September 17, 2012 at 10:58 AM #50708
I'm Starting my own business in video production. My Market is Syracuse NY, which is known for not having very good producers for video. I am gonna use a Sony NEX VG20, priemier, after effects.
The top production house in syracuse is solon quinn studios, there is one other production house, ottvon media, both of these firms are actually good, In terms of talent, i have an equal amount of talent in each area of production as each of solon quinns team members (4 people). i watched everything they produced, and concluded that with similiar resources i can easily produce the same or better quality by myself. both these studios are known to charge 10,000 for at the most 5:00 of video.
I am currently making my own website which will look pretty good, by the time i fully launch i will have about 10 projects on my website in my portfolio, that i will certainly make them to the same quality found in solonquinn studios portfolio.
since i am just starting, what do you guys think would be a reasonable charge rate for a :30 spot, 1:00 spot, 1:30 spot, and a long form video of 5:00, considering this, i can shoot and edit top quality :30 spot in about 10 hours including high quality motion graphics, 1:00 being about 15 hours of work for real good quality, and 1:30 should take me about 20 hours max for top quality, long form it depends on the travel time, but for a really well produced 5:00 – 8:00 video it takes a good 10 hours to edit with good motion graphics
my second question is, eventually im gonna run into situation where i need actors, i cant find a actors guild in syracuse NY, so what methods do you guys have for finding actors for videos and how much should i pay them.
here is a longform video i produced for boces, i did this for free to get a portfolio project, but they are going to pay me to do 3 other projects after seeing what i did, they didnt plan on paying anyone to do those projects at all till i did this free project for them. this was my first professional project with decent equipment after i finished my degree, ive done more since then but i havent uploaded them onto youtube yet.
September 17, 2012 at 3:01 PM #204116
The question of what to charge comes up quite often on the forum. The answers really should be a stickey item, one that's permanently on the board. The basis for what to charge is your operating cost, otherwise you're just making up numbers. You might find my article at http://www.videoccasions-nw.com/cost_analysis.html to be of value in thinking this through.
In my experience, charging by the finished minute is a mistake. It's almost impossible to determine beforehand how much time will be involved in a shoot and post production. Our company has worked on 60 second projects that took as little as an hour of shooting and a couple of hours of editing and 60 second projects that took two 8 hour days of shooting and a couple of weeks to edit. Working with a client on nuances of voice-over, for example, or on color correction, can add hours of time you haven't expected to spend and have no means of billing.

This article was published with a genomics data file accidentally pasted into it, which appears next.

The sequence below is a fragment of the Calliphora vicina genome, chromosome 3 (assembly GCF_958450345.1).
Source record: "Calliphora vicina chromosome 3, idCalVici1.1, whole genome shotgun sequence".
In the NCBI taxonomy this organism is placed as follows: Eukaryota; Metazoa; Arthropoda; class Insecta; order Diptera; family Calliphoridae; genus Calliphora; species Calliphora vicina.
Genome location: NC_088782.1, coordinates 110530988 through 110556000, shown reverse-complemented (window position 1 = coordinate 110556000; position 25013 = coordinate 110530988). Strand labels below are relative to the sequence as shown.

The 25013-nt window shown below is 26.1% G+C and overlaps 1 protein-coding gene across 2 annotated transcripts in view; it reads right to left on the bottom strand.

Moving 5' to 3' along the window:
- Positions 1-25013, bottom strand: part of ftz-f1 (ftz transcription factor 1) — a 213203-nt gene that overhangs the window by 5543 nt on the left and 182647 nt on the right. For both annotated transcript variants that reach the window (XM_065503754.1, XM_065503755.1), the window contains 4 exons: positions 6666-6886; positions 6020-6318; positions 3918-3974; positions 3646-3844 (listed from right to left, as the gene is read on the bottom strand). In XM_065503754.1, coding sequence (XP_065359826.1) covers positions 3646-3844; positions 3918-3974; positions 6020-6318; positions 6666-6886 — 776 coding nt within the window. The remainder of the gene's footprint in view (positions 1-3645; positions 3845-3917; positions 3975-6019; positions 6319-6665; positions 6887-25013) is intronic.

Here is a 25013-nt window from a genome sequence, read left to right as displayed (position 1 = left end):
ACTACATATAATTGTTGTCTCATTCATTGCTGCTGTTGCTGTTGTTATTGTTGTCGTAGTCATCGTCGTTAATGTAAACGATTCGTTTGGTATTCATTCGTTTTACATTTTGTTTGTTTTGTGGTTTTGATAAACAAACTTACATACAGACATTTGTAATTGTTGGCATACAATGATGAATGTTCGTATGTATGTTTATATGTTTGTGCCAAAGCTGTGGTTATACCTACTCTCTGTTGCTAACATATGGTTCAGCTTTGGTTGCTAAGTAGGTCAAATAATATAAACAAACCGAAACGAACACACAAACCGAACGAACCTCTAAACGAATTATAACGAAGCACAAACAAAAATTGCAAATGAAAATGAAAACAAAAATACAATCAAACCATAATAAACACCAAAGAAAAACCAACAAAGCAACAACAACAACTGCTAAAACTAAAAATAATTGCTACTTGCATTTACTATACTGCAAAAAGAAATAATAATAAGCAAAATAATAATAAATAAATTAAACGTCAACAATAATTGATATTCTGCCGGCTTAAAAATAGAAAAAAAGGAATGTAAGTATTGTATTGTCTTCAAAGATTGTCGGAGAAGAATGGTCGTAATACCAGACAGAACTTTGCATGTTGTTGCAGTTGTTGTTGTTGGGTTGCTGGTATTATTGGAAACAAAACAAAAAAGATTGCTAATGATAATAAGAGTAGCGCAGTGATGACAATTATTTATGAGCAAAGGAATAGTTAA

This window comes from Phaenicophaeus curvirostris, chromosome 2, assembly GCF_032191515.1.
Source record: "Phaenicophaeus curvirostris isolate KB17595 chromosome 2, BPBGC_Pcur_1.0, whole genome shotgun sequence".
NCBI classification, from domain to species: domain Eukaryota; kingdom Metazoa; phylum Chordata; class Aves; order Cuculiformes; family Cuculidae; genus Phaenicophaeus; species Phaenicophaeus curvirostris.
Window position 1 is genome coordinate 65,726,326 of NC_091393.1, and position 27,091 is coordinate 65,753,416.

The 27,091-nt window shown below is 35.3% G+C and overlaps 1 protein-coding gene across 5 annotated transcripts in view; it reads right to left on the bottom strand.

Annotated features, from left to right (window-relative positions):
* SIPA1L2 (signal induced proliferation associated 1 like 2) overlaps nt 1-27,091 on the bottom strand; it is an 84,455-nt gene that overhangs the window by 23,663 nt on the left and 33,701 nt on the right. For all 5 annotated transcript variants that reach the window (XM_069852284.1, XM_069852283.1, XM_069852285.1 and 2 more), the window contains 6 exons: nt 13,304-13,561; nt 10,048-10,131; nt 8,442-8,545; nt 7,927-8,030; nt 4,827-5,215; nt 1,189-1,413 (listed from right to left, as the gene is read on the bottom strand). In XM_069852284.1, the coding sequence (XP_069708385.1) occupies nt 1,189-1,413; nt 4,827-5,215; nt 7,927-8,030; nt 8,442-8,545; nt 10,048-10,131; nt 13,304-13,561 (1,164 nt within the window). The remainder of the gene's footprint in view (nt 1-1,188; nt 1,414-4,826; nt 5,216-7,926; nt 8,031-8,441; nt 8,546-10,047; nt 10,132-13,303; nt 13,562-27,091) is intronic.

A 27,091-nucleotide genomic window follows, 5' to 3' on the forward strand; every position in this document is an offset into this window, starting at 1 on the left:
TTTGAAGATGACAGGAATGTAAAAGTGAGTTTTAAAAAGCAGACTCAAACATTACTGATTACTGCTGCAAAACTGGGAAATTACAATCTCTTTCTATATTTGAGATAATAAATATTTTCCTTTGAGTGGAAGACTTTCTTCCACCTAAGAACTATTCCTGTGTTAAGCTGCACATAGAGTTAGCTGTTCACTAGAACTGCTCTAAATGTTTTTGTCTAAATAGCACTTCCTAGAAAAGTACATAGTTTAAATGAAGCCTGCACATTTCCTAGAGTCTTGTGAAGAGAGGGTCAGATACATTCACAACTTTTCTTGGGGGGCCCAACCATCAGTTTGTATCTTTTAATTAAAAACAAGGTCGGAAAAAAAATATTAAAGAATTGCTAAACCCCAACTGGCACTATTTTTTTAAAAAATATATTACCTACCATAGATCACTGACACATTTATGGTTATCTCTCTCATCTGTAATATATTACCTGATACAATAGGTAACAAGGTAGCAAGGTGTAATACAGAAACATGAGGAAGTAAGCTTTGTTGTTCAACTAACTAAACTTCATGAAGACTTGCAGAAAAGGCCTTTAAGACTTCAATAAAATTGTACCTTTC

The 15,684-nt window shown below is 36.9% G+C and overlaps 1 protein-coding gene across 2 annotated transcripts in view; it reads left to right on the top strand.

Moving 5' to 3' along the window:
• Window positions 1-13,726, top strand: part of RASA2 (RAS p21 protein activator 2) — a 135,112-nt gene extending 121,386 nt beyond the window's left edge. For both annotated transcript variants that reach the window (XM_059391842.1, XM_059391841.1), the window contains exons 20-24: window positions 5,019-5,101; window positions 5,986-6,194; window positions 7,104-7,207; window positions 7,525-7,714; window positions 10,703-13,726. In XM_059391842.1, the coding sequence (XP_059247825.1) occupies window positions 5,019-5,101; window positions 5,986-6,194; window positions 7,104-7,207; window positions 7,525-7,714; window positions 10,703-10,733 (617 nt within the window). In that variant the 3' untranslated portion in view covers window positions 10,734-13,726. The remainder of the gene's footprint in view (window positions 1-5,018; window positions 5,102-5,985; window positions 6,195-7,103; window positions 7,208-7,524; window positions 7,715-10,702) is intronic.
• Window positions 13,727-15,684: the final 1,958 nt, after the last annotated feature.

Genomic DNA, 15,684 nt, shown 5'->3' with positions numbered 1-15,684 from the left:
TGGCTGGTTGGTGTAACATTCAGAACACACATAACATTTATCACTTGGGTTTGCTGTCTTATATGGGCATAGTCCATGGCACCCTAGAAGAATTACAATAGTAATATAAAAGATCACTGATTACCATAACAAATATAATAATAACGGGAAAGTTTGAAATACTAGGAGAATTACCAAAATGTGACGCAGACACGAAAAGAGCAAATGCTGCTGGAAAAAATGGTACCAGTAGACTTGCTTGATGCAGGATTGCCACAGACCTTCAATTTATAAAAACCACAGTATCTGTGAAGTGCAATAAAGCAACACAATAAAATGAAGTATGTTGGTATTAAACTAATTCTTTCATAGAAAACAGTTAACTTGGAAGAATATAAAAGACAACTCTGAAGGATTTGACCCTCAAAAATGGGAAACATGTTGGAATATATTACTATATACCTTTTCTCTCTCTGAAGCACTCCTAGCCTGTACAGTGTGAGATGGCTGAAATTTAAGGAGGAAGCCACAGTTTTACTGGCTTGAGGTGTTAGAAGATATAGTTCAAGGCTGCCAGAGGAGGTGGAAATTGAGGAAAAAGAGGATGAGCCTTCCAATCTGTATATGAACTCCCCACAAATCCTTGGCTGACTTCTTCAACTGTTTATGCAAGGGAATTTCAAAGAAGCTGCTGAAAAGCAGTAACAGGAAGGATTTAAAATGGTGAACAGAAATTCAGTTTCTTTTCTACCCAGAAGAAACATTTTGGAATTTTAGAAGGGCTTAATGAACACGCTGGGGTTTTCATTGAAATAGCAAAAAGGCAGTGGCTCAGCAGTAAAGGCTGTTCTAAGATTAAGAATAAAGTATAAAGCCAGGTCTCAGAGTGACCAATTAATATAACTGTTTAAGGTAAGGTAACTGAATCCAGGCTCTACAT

You're much better off, from a business view point, charging by the hour, half-day or day for pre- production consultation, scripting, casting and shooting and charging hourly for editing. Discuss budget, then give your client a best guess estimate, making it clear that you'll keep them posted as to where your work is relative to that budget.
I wouldn't worry too much about finding actors for your production work. Syracuse University's College of Visual and Performing Arts should have a substantial pool of trained semi-professional actors — talk to the head of the Acting Program to identify the best and brightest– and you're not very far from NYC and its huge pool of professional actors. Contact Actor's Equity and SAG for a list of local professionals, too.
September 17, 2012 at 5:48 PM #204119
Quite a lot of the footage is very shaky, as I am sure you're aware. Apparently this client is happy with your work but it is something that you are going to have to keep an eye on in your future business endeavours. I know some of it is supposed to be 'follow shot' etc but you would not be able to command the fees you are talking about here in Ontario with jittery footage.
I am not trying to be unkind – just a note for your book.
Good luck to you.
September 18, 2012 at 8:06 AM #204124
Yep its shaky, I did that project for free. I had 30 minutes to interview 2 people then get Broll at each video site, on top of this boces wanted me to shoot it all in one day, boces wanted me to only use up 30 minutes of time of each of the Student intern hosts. I was using a dslr so to get it done fast I went hand held.